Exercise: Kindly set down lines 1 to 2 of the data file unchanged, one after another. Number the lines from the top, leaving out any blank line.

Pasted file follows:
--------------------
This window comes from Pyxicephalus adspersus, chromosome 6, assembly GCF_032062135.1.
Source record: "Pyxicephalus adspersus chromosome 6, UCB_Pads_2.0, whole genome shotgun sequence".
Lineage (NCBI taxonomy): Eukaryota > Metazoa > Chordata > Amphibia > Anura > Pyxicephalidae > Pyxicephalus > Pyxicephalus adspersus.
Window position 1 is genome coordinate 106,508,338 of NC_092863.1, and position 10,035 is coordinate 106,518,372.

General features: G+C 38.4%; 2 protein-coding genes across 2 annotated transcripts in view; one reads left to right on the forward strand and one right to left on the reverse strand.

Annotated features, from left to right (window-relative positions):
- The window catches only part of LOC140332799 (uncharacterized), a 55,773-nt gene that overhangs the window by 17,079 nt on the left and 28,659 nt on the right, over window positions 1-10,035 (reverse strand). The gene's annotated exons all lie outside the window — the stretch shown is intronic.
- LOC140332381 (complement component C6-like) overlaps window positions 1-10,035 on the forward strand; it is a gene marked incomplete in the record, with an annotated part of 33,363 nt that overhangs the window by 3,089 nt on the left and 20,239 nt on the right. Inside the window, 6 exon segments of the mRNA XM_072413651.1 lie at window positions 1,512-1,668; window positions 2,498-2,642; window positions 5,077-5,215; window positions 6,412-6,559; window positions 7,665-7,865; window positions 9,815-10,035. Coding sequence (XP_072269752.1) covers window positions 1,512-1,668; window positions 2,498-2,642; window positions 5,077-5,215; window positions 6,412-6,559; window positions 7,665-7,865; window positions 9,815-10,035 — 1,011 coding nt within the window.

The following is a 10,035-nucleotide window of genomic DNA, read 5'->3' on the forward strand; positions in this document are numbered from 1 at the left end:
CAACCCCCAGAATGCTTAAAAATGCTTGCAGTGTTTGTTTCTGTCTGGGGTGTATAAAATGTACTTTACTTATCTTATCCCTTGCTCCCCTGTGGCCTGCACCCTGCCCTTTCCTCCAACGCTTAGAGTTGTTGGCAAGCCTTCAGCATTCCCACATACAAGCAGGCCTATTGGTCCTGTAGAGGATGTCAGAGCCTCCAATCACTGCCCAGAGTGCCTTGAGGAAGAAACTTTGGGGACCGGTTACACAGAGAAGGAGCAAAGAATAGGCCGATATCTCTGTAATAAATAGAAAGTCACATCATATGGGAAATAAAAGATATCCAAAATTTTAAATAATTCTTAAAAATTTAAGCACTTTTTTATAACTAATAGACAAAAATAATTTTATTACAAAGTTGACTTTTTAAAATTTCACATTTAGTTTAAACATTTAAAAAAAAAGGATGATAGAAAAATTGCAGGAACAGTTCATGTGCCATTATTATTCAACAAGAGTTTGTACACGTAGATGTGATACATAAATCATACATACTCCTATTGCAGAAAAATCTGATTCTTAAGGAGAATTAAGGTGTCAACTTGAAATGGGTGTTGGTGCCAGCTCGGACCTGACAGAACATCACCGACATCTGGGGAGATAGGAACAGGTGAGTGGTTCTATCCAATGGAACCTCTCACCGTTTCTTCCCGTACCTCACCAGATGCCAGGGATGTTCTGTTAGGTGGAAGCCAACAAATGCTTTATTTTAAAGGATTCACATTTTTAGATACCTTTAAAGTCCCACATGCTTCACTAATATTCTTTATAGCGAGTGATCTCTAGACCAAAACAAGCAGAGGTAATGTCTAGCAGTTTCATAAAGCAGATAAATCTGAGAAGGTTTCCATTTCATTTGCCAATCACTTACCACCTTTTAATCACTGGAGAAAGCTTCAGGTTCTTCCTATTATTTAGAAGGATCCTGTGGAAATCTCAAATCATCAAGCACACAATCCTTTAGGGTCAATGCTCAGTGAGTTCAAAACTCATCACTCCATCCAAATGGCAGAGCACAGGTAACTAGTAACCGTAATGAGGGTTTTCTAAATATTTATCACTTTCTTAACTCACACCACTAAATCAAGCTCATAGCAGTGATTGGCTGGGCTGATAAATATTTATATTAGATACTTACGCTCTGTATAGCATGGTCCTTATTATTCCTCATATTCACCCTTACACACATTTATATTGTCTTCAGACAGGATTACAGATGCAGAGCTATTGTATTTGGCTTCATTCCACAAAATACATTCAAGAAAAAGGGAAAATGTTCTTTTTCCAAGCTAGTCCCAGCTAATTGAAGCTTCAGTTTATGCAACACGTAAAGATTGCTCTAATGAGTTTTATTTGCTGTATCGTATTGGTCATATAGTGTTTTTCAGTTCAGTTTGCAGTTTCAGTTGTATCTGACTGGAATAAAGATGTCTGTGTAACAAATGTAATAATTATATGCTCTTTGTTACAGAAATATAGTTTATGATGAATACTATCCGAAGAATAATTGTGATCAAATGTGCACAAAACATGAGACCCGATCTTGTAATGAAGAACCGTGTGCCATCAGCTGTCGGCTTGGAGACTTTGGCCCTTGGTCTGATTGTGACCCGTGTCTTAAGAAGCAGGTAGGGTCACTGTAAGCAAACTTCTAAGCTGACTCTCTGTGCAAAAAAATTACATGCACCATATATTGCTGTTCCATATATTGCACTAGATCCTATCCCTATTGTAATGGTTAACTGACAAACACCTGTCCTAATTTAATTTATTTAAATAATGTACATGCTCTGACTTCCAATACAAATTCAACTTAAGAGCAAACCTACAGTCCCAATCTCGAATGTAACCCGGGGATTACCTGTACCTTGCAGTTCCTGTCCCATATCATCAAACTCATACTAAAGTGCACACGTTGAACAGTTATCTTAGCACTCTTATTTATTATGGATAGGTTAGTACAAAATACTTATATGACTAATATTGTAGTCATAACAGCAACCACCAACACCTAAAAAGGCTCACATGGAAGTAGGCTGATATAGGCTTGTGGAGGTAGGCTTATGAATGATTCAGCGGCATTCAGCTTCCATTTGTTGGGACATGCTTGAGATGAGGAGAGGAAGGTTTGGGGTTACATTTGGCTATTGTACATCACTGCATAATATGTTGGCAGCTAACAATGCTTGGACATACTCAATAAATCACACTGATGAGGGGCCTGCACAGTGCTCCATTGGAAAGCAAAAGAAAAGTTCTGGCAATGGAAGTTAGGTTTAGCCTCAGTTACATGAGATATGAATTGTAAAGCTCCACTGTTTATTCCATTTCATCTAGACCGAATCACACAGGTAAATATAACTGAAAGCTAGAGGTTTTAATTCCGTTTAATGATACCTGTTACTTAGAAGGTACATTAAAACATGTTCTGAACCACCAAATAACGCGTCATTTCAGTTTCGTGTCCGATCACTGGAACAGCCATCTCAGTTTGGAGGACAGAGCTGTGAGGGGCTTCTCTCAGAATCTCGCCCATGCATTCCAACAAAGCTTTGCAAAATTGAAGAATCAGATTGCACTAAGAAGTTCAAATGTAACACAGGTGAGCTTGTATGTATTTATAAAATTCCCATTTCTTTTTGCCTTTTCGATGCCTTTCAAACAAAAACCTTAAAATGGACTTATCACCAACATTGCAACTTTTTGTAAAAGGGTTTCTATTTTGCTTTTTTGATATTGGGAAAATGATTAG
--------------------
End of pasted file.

This window comes from Pyxicephalus adspersus, chromosome 6, assembly GCF_032062135.1.
Source record: "Pyxicephalus adspersus chromosome 6, UCB_Pads_2.0, whole genome shotgun sequence".